The similarities between Aafia Siddiqui and Safia Jilani continue: both appear to be making up stories of suffering, and both are receiving “treatment” for (fictitious?) traumas “suffered.” Of course, claiming torture is an old jihadist strategy. And if that doesn’t work, you can always insist on wanting to “get on with your life,” to get sympathy from infidels.
“Prosecutor: No sign al-Qaida suspect was tortured,” from the Associated Press, November 20 :
NEW YORK (AP) – A prosecutor says the U.S. government hasn’t found a “shred of evidence” that a Pakistani woman accused of trying to kill a U.S. soldier and FBI agents was abducted or tortured in the five years before her arrest.
Assistant U.S. Attorney David Raskin said investigators looked for information to support reports that Aafia Siddiqui (ah-FEE’-uh see-DEE’-kee) was detained in 2003 and held for years. He says it was more likely that Siddiqui disappeared in 2003 because she went into hiding after marrying an al-Qaida operative and because she knew 9/11 mastermind Khalid Sheik Mohammed.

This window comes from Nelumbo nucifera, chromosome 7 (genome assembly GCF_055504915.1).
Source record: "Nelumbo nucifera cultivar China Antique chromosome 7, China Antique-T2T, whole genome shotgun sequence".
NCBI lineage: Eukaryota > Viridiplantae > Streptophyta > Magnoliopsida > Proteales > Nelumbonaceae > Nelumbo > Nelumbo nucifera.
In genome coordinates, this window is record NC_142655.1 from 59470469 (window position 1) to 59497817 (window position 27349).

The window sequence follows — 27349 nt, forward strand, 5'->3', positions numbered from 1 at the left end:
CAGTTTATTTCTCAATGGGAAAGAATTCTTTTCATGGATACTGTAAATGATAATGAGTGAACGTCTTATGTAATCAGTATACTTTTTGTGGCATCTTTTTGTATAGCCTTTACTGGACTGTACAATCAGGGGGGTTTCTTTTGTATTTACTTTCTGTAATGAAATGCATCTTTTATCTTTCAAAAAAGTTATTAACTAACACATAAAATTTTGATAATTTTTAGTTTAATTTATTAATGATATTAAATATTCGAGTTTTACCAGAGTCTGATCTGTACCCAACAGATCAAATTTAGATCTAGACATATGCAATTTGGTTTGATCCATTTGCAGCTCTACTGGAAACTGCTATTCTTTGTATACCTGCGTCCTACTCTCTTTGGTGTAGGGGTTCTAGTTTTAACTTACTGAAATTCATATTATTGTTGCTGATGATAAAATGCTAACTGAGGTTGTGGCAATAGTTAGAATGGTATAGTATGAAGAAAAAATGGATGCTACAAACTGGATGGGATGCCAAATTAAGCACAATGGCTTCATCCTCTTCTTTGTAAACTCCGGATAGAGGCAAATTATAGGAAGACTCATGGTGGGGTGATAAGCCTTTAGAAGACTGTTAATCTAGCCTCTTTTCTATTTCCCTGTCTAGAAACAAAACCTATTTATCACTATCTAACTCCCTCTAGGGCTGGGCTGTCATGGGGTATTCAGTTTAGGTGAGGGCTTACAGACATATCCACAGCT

Raskin says the U.S. was responding to repeated allegations in published reports and found “zero evidence” that Siddiqui was abducted, kidnapped or tortured.
He spoke at a hearing in New York yesterday on a psychologist’s conclusion that the 36-year-old Siddiqui is mentally unfit for trial.
Siddiqui is a former Boston-area resident who was educated at MIT and Brandeis University. She’s confined to the Federal Medical Center Carswell in Fort Worth facility after she was brought to the United States in August to face attempted murder and assault charges.